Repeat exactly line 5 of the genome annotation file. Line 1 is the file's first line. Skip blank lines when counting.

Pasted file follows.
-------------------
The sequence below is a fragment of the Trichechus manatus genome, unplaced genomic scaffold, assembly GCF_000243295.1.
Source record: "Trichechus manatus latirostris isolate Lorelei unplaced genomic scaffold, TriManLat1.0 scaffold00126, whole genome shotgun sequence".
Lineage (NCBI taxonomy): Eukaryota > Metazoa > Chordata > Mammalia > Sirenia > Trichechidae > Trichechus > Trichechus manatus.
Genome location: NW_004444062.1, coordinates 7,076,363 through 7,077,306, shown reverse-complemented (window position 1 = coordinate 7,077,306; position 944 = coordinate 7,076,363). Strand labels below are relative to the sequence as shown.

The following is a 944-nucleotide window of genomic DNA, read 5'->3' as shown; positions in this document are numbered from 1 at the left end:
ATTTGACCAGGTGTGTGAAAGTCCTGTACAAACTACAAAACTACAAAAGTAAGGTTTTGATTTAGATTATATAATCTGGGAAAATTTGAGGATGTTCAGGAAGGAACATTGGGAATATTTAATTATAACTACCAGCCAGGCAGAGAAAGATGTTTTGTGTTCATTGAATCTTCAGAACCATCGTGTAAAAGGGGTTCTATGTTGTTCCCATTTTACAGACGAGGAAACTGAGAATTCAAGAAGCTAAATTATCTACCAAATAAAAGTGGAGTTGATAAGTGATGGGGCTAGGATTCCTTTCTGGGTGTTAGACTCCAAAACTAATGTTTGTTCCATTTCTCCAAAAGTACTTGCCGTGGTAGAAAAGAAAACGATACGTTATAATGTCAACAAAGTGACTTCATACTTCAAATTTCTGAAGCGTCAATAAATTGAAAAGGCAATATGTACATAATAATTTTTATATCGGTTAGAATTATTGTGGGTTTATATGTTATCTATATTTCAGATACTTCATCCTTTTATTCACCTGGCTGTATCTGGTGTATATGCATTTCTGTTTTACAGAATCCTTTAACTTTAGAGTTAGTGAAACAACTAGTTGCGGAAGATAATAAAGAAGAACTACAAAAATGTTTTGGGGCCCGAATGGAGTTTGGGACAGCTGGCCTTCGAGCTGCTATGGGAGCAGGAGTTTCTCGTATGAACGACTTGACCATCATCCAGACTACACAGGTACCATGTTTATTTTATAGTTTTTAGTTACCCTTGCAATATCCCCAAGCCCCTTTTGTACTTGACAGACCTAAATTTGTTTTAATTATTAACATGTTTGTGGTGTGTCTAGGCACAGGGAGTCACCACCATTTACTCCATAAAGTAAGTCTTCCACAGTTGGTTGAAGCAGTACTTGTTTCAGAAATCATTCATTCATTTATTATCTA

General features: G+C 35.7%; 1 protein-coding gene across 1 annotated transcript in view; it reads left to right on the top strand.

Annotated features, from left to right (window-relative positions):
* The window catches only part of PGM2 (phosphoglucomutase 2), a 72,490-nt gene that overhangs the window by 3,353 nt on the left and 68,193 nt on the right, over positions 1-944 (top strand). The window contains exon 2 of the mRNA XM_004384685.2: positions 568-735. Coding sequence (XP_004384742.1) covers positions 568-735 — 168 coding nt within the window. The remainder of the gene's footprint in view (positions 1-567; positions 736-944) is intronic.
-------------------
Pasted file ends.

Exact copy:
The following is a 944-nucleotide window of genomic DNA, read 5'->3' as shown; positions in this document are numbered from 1 at the left end: